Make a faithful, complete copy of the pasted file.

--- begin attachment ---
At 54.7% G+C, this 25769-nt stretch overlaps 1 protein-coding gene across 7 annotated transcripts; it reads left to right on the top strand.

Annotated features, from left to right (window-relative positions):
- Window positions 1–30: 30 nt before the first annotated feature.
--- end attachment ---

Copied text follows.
At 54.7% G+C, this 25769-nt stretch overlaps 1 protein-coding gene across 7 annotated transcripts; it reads left to right on the top strand.

Annotated features, from left to right (window-relative positions):
- Window positions 1–30: 30 nt before the first annotated feature.